Edison roamed the dirt streets. The small downtown, which straddled the railway, included merchants of dry goods, liquor, clothing, and jewelry, as well as a lumberyard that moonlighted in coffins. Curious about life in the frontier West, Edison and Fox ambled up to the corner of Fifth and Cedar to visit the county jail, a one-story stone structure with three small cells. Incarcerated at the time were a horse thief and three of the four men accused of robbing the Pullman car near Percy station. (The fourth had turned state’s witness and was being held separately, in Laramie, for his own safety.) Edison entered, and through thick bars he observed one of the accused train robbers. “He looked like a ‘bad man,’” Edison said years later. “The rim of his ear all around came to a sharp edge and was serrated. His eyes were nearly white, and appeared as if made of glass and set in wrong, like the life-size figures of Indians in the Smithsonian Institution. His face was also extremely irregular.” Edison tried to initiate a conversation. The prisoner declined to speak.
Most everyone else in Rawlins, however, showed great hospitality. Ed Dickinson, the railroad superintendent, acted as tour guide, taking Edison, Fox, and Morton on an afternoon excursion to Brown’s Canyon, twelve miles outside of town, and helping the New Jersey inventor to purchase fishing and hunting gear, including a thirty-five-dollar Winchester rifle, from a merchant in Laramie. Another railroad man, Robert Galbraith, who oversaw the Union Pacific repair shops in Rawlins, offered his house and yard to the eclipse party as a base of operations. William Daley, a carpenter who owned the Rawlins lumberyard and had overseen construction of the Railroad Hotel and the county jail, consented to build for the scientists a pine shed with a removable roof to house their telescopes. (It was Daley who also constructed the crude observatory for the U.S. government astronomers up the tracks at Creston station.)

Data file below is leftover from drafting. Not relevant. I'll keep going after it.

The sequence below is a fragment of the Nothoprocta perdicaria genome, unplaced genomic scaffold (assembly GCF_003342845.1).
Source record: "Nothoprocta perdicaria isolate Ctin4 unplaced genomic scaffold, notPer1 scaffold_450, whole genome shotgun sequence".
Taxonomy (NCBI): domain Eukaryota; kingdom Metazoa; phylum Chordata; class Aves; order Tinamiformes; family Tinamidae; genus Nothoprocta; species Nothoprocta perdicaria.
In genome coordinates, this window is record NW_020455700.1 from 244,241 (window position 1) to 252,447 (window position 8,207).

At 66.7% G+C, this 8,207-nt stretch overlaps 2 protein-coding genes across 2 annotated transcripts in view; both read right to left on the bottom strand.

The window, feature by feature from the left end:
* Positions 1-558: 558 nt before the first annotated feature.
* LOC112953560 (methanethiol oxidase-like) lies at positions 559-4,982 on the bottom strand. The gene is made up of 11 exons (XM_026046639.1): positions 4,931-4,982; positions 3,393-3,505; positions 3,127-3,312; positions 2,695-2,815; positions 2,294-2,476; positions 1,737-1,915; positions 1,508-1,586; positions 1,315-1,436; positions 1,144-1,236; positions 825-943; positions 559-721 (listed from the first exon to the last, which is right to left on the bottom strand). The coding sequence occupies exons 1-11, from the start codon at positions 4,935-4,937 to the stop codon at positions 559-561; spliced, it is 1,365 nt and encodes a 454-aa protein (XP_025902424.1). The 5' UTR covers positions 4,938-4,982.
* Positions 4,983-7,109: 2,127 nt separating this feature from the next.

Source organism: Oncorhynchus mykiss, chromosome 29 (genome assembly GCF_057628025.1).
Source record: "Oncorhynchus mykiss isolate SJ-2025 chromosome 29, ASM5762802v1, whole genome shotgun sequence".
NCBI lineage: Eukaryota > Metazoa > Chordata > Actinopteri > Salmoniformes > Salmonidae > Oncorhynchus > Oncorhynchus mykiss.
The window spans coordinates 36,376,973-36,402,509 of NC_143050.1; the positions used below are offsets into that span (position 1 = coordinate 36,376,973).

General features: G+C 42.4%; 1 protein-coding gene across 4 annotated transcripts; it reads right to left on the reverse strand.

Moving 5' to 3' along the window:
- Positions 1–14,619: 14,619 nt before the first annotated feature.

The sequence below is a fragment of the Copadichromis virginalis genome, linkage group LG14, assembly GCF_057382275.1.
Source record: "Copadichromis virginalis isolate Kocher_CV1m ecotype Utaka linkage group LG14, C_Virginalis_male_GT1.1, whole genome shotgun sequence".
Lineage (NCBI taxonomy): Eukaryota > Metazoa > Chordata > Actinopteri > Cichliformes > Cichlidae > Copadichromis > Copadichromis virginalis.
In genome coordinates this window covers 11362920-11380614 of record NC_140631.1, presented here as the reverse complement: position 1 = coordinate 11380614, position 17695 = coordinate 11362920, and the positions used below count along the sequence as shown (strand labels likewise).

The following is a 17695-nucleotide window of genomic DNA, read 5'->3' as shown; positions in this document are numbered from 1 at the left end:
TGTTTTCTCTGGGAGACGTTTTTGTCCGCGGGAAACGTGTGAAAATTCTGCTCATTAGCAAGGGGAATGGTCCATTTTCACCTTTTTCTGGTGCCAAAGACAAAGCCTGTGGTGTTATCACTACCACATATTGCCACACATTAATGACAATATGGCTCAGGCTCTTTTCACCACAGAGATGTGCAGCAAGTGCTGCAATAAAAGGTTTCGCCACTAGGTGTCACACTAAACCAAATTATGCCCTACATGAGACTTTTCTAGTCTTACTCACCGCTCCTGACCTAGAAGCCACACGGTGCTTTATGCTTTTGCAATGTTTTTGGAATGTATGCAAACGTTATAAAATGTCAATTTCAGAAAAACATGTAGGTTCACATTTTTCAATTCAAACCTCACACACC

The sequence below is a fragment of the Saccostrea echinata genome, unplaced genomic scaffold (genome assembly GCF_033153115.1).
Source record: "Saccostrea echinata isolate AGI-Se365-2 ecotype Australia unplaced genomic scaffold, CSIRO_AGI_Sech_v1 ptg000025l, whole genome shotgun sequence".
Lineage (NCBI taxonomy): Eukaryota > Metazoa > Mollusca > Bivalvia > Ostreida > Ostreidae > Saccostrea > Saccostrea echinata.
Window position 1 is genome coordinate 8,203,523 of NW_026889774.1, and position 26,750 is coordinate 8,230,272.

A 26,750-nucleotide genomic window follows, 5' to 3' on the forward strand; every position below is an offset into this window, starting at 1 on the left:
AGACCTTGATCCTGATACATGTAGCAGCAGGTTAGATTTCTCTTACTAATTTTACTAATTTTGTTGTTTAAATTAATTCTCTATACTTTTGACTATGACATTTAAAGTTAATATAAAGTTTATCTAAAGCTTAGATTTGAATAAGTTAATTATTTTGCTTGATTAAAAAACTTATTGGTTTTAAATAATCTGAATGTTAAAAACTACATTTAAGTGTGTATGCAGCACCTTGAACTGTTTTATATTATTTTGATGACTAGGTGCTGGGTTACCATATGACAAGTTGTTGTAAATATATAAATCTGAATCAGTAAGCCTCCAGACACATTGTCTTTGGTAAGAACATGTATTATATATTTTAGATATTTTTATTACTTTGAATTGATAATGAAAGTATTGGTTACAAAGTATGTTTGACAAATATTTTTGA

Meanwhile, Lillian Heath, an inquisitive twelve-year-old who would later become Wyoming’s first female doctor, befriended the scientists. They allowed her to look through one of their telescopes. Edison also met Nathan Meeker, a novelist, journalist, and founder of a Utopian agricultural community northeast of Denver. To pay off debts, Meeker had taken a new job as Indian agent on the Ute Reservation, which encompassed much of the western third of Colorado, south of Rawlins. It was Meeker’s task, on behalf of the federal government, to convert the Indians from equestrian hunters to sedentary farmers. Meeker was naïvely confident that he would succeed. He invited Edison to go with him to the reservation, “to see
the red man on his native heath.” Edison declined.
A ‘thirst for blood’
Edison accepted, however, another invitation to venture into the mountains south of town. After the eclipse, he went camping with a party of railroad men accompanied by Major Thomas Tip- ton Thornburgh, commanding officer of Fort Fred Steele, a skilled marksman whom the Sioux had taken to calling “The-chief-who-shoots-the-stars.” Edison, less able with a rifle, merely shot sage hen and deer, and he fished. “You could throw a crumb of bread into the water, and the river was in a froth right away with trout after that crumb,” he remarked. “If you held a hook without any bait a foot above the water the trout would leap at it.” The men ended up with more fish than they could handle. They ate the best parts and threw the rest away.